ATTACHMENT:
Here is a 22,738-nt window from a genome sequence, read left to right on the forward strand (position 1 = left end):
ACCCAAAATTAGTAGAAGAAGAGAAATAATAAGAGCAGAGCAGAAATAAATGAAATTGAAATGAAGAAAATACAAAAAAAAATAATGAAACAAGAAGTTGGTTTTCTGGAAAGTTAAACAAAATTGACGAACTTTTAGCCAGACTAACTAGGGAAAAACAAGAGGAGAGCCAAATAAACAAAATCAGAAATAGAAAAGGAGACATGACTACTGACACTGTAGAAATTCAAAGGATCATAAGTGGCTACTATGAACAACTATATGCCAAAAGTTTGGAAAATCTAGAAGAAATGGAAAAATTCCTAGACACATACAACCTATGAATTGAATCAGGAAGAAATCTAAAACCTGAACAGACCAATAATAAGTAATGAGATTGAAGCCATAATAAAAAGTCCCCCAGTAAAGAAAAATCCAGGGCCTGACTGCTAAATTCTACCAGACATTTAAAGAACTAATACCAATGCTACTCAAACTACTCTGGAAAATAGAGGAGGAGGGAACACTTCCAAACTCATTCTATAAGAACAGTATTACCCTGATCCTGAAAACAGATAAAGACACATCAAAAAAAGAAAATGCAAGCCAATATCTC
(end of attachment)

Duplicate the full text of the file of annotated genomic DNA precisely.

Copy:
Here is a 22,738-nt window from a genome sequence, read left to right on the forward strand (position 1 = left end):
ACCCAAAATTAGTAGAAGAAGAGAAATAATAAGAGCAGAGCAGAAATAAATGAAATTGAAATGAAGAAAATACAAAAAAAAATAATGAAACAAGAAGTTGGTTTTCTGGAAAGTTAAACAAAATTGACGAACTTTTAGCCAGACTAACTAGGGAAAAACAAGAGGAGAGCCAAATAAACAAAATCAGAAATAGAAAAGGAGACATGACTACTGACACTGTAGAAATTCAAAGGATCATAAGTGGCTACTATGAACAACTATATGCCAAAAGTTTGGAAAATCTAGAAGAAATGGAAAAATTCCTAGACACATACAACCTATGAATTGAATCAGGAAGAAATCTAAAACCTGAACAGACCAATAATAAGTAATGAGATTGAAGCCATAATAAAAAGTCCCCCAGTAAAGAAAAATCCAGGGCCTGACTGCTAAATTCTACCAGACATTTAAAGAACTAATACCAATGCTACTCAAACTACTCTGGAAAATAGAGGAGGAGGGAACACTTCCAAACTCATTCTATAAGAACAGTATTACCCTGATCCTGAAAACAGATAAAGACACATCAAAAAAAGAAAATGCAAGCCAATATCTC